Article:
This article was originally posted on Nov. 20.
23andMe said last month that it will soon begin genotyping its customers on a new, custom-designed, higher-throughput microarray.
As it discussed in a Nov. 18 blog post, 23andMe had previously offered its consumer genomics using catalog Illumina chips containing some custom content.
Spokesperson Catherine Afarian confirmed to BioArray News that the company will soon move to a "100 percent custom chip design" that contains more than 500,000 markers and that is hand-curated by 23andMe scientists. She said that the chip's design and format offer several advantages for the Mountain View, Calif.-based company.
In terms of content, Afarian noted that for the first time since it launched its services six years ago, 23andMe selected all of the markers on the chip. This allowed the company to eliminate SNPs from previous chip designs that were not informative to its reports or research, she said. It has also enabled the firm to "maximize the number of actionable health reports we can provide to our customers," as well as to provide more detailed ancestry analyses.
In the blog post, the company noted that the custom chip contains markers that will also allow its researchers to better impute many variants present on larger arrays.
In October, Illumina introduced a new 24-sample format for its Infinium BeadChips, doubling the throughput of its previous highest-throughput offerings. Afarian confirmed that 23andMe's new array is being manufactured in Illumina's new 24-sample format.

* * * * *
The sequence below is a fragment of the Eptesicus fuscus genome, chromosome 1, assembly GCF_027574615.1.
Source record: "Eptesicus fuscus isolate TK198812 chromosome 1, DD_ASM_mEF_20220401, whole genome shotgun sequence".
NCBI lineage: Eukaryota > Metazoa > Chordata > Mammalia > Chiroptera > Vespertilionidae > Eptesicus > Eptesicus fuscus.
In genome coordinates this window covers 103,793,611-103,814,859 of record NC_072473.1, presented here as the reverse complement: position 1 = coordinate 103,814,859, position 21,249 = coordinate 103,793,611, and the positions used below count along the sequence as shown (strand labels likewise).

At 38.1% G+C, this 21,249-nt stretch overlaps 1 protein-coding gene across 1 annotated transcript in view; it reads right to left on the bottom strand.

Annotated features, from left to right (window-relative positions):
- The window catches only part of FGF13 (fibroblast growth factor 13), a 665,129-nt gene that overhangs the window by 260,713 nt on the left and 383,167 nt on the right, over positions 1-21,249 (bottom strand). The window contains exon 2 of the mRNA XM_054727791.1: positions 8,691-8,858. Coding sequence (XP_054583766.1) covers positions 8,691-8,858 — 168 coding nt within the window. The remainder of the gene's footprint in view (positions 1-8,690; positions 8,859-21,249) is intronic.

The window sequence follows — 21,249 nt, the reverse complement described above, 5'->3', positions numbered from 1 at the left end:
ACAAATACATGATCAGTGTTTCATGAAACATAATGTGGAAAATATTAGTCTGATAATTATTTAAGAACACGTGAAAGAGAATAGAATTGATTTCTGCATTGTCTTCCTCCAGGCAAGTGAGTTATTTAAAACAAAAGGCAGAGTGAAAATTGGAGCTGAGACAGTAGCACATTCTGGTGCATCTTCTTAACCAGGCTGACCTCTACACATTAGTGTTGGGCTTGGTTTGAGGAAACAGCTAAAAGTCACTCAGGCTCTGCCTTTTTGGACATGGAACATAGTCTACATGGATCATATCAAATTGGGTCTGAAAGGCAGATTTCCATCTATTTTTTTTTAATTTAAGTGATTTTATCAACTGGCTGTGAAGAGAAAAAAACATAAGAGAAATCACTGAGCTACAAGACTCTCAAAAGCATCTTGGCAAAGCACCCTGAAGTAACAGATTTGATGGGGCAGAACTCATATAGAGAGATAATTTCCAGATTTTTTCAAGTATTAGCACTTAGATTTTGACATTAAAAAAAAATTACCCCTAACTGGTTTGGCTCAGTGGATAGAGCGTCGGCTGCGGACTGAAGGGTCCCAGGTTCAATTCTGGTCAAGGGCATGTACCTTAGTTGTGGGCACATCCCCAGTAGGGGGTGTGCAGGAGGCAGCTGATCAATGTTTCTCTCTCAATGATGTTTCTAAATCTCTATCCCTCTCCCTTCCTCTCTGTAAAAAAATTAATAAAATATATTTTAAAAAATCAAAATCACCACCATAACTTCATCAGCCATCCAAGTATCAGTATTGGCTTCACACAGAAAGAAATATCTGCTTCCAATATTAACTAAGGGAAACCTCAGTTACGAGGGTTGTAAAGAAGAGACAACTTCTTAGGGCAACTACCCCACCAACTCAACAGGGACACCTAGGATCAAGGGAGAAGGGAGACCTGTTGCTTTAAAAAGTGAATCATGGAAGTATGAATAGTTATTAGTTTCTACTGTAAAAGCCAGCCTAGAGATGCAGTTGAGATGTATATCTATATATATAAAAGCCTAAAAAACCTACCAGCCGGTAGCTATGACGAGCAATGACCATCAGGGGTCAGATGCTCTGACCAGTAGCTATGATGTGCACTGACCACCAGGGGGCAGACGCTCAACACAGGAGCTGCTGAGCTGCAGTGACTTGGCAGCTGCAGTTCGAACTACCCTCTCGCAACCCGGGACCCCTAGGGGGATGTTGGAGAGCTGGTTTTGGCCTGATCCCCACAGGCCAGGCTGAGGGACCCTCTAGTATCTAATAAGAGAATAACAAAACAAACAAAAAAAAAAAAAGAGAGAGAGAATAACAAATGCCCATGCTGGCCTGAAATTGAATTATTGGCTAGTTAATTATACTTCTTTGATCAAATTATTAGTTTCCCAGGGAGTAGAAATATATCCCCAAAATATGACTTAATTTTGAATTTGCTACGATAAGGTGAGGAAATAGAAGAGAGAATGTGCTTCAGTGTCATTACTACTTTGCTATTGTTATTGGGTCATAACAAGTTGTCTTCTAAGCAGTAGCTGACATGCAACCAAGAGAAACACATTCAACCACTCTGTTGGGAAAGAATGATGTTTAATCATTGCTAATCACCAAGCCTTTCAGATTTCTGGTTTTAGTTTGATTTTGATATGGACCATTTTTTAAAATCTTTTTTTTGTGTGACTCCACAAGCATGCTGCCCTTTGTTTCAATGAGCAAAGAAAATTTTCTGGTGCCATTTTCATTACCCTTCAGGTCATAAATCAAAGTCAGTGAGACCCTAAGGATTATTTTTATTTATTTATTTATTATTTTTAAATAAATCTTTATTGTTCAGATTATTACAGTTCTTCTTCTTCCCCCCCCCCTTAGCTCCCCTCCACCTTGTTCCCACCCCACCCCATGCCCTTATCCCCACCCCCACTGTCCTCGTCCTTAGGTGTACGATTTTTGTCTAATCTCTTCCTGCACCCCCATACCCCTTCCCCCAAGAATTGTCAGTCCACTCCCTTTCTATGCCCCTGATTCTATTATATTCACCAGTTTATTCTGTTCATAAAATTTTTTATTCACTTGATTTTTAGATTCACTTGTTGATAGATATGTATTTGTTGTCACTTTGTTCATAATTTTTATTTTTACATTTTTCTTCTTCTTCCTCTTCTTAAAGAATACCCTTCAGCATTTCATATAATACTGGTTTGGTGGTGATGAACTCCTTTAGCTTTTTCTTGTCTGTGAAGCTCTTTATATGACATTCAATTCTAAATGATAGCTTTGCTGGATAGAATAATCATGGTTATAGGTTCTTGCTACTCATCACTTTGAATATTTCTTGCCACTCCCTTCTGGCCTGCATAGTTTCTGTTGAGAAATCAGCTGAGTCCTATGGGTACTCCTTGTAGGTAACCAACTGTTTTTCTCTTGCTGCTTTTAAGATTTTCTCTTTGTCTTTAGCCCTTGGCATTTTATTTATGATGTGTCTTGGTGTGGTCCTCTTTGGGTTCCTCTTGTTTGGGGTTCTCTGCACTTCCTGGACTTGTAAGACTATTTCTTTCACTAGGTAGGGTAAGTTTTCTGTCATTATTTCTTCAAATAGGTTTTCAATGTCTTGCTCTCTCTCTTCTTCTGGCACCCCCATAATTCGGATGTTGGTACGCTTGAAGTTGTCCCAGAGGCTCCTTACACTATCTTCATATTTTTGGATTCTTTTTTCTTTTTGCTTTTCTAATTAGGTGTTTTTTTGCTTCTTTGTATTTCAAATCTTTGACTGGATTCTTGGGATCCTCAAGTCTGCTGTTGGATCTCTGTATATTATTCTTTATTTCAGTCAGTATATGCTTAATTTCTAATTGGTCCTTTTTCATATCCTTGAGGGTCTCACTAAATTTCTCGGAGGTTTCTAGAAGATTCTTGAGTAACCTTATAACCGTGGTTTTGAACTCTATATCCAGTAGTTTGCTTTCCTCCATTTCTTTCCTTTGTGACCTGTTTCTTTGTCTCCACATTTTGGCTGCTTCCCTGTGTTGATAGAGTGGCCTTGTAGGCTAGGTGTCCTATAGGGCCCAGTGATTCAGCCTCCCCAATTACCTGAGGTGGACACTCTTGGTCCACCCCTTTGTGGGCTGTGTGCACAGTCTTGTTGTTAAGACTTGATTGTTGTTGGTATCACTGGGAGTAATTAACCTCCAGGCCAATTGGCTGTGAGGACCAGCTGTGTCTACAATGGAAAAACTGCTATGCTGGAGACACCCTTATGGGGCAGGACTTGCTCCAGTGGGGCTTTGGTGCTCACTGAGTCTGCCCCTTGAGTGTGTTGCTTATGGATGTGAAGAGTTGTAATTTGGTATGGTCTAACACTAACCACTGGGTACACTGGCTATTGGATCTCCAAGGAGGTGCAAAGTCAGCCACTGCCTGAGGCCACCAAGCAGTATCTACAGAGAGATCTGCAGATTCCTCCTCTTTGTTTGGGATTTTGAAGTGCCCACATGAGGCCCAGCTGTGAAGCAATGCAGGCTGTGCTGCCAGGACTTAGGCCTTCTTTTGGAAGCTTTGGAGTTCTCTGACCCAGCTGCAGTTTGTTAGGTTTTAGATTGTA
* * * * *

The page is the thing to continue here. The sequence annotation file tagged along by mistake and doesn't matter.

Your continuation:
"Changing formats enables us to be more efficient," said Afarian. She noted that the company had previously been using a version of Illumina's HumanOmniExpress that contained some custom markers and that allowed it to process eight samples per chip. The move to the new, higher-throughput format "significantly increases our lab capacity and will help increase the turnaround time of results to customers," Afarian said.
She noted that the new chip is "backwards compatible," meaning that there will be no significant difference in the reports provided to customers who were tested using its previous array. The company told customers in its blog post that there would be "little reason" to retest on the latest platform. It did acknowledge that there may be smaller differences in the reports it issues to its clients, and said that it would inform its customers of those differences in community posts.
Afarian declined to provide additional information on the new chip design, stating that the firm does not discuss content curation and that its development processes are proprietary.
The company's new chip is the fourth it has used since its 2007 launch. Other players in the consumer genomics space, such as Ancestry.com and Family Tree DNA, continue to rely on Illumina's OmniExpress, while National Geographic's Genographic Project has used a custom, 130,000-marker Illumina HD iSelect BeadChip since it rolled out the second, array-powered phase of the project, called Geno 2.0, last year. Genographic Project Director Spencer Wells told BioArray News in August, though, that the project was in the process of designing a new array that would succeed its current chip.